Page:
Published on Aug 11, 2020

The preliminary offer and negotiation stage is pivotal for any start-up merger or trade sale talks. The preliminary offer and negotiation stage is pivotal for any start-up merger or trade sale talks.

The preliminary offer and negotiation stage is pivotal for any start-up in merger or trade sale talks. There are some tricks and traps at this stage but you can avoid them if you know what to expect.

TRAP: Don’t place undue reliance on the NDA

Often the first step in a deal is signing a confidentiality or non-disclosure agreement (NDA). If you’re the ‘target’ and the acquirer is in the same industry, disclosing your commercially sensitive business information could be risky.

Whilst the acquirer may argue you’re adequately protected by the NDA, in reality you probably aren’t. The NDA is usually provided by the acquirer and may be of dubious quality. It could be vague or even ambiguous about its purpose or important legal protections that should support your enforcement rights.

If the acquirer or its associates use the commercially sensitive information you shared at this stage inappropriately, your options are limited. You can litigate for breach of the NDA but this will be costly and time consuming without an adequate remedy. If the NDA is vague or ambiguous your chance of getting an injunction or damages will be greatly reduced.

An NDA is also often left unchecked by the target because lawyers aren’t generally engaged until much later in the process. This can leave you unwittingly exposed. By seeking legal advice early, you can bolster the provisions in the NDA before you sign.

TIP: Determine upfront if there is a match

Ask the proposed acquirer to provide a solid offer to purchase so you know what the transaction may look like (the Offer). You can assess if there is a potential future together before sharing any sensitive business information.

TIP: If in doubt, leave it out

At this stage, you should be very clear with the acquirer about what high level financial and business information you’re willing to provide confidentially so the acquirer can construct an Offer. The type of information provided should be sufficient to enable a ballpark Offer to be made, but not specific enough to be detrimental to your business if misused. It can be a difficult balance to strike but one you should have laser focus on.

All other confidential information about your operations and business plans should remain confidential until due diligence commences or a secure data room has been established. This is usually after a Heads of Agreement (HOA) or Term Sheet is signed which is in Stage 4.

TRICK: Know what you want and what you’re prepared to accept

The initial Offer should include four aspects:

1.   Ballpark purchase price and calculation

Things to consider include:

  • How the purchase price will be calculated. There are many ways to do this, such as customer fees x number of customers or a multiple of earnings.
  • If the purchase price is based on earnings, will it be a multiple of NPAT or EBIT? If so, what multiple will be applied?

TIP: Now is the time to put forward your preferred price/valuation method. If a premium is to be paid, explain why. For example, if the business is profitable and pre-IPO with no venture capital investors.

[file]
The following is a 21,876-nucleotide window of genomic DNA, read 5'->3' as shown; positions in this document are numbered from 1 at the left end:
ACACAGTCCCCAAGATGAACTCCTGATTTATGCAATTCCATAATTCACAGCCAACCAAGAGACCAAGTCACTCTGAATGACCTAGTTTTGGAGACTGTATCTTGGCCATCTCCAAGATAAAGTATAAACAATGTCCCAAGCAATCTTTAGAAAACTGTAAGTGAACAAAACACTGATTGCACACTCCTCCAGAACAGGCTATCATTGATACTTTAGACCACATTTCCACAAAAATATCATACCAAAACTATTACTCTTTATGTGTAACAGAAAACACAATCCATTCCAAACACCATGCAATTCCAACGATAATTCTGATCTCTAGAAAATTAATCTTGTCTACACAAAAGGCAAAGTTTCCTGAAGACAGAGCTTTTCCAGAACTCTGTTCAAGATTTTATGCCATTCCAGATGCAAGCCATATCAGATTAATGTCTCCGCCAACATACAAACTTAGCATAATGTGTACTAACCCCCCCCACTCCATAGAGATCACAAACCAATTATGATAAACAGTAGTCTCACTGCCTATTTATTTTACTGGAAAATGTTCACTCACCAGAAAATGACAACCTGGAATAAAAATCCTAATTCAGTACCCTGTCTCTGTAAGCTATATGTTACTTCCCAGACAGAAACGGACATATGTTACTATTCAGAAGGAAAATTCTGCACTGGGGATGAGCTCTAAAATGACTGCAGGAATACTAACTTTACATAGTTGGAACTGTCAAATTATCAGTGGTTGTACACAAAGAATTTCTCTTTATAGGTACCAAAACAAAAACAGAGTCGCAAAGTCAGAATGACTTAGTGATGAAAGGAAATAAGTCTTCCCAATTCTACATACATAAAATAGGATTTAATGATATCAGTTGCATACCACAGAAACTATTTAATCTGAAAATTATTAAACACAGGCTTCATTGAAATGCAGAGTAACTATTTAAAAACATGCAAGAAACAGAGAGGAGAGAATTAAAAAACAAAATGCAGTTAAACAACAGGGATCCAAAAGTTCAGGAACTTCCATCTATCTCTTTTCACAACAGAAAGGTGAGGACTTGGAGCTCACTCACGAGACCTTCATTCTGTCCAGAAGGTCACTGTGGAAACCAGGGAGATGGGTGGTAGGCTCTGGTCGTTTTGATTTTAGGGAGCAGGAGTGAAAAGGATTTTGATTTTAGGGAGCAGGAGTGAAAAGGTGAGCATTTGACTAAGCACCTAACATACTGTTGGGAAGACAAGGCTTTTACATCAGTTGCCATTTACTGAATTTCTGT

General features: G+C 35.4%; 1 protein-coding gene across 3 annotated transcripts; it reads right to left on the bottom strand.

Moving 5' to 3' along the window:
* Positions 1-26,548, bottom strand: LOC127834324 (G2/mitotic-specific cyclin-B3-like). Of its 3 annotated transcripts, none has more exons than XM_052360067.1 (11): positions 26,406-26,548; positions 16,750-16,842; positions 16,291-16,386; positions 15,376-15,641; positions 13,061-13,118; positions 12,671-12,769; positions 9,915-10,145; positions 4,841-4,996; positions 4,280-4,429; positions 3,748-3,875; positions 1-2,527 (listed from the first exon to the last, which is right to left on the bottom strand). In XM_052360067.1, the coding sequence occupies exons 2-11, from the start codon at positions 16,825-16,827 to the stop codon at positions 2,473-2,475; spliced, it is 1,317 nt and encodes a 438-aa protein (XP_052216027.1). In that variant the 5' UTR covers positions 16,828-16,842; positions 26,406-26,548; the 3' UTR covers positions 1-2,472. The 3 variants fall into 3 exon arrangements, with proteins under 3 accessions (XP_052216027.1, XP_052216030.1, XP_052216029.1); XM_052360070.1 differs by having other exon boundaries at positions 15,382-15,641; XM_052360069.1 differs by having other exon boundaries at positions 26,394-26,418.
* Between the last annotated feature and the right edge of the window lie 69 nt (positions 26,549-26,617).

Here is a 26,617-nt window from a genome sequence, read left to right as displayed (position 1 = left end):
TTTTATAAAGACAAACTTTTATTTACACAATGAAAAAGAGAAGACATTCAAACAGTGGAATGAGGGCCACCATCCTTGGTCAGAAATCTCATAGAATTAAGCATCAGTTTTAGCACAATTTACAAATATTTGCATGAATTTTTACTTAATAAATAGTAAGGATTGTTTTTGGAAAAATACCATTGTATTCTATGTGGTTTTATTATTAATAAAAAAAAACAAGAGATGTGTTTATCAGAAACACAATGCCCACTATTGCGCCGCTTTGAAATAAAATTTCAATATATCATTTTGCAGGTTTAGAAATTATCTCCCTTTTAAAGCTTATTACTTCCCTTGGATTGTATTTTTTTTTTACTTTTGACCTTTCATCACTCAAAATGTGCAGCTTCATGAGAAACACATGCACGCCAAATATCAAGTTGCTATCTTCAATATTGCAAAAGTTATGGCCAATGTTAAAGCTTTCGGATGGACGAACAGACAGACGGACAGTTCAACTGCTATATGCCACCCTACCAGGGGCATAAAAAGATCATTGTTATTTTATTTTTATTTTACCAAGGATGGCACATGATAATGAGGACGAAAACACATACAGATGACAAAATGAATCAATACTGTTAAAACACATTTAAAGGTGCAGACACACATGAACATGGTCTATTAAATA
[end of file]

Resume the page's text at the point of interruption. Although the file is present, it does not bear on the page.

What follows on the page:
2.    The structure of the transaction

Things to consider include:

  • Will the acquisition be through share purchase or new share issue?
  • If purchase, will it be 100% or partial?
  • If new shares are issued, what percentage of holding will be offered? How will that impact control moving forward?

TIP: For anything other than 100% acquisition, key fundamentals should be considered to make sure you and the acquirer will have an amicable and profitable pairing.

This includes considering:

  • Expectations around board appointments;
  • Voting rights;
  • What happens if shares are issued in the future (like anti-dilution protections); and
  • Desired exit pathway and willingness (or not) of each party to support these. For example, are you planning an ASX listing, a trade sale or 100% acquisition?

Issuing new shares (rather than transferring existing shares) is attractive because it means you have capital that can be used for future growth plans (like an IPO down the track or to expand internationally).

TRAP: Issuing new shares will effectively dilute the target’s current shareholding. Current shareholders may not be happy about the dilution and there may be constituent documents that need to be followed, see my earlier blog on capital raising.

3.   Financing

How will the purchase be funded? This could be based on cash at bank, a debt arrangement or something else. If you are the target, you need to be confident that the acquirer has the funds.

4.    Timing

What are the anticipated timings for the due diligence, transaction negotiations, execution of HOA or Term Sheet, binding transaction document and completion?

TIP: Formulate your position on each of these aspects as early as possible. This makes sure you’re ready to move forward with the acquirer quickly or shut down negotiations early if you’re not compatible.

Regardless of where you’re at in your business’ lifecycle, if you need assistance with your M&A transaction, please get in touch. We’d love to help.

Charmian Holmes and Nicholas Pavouris

August 2020

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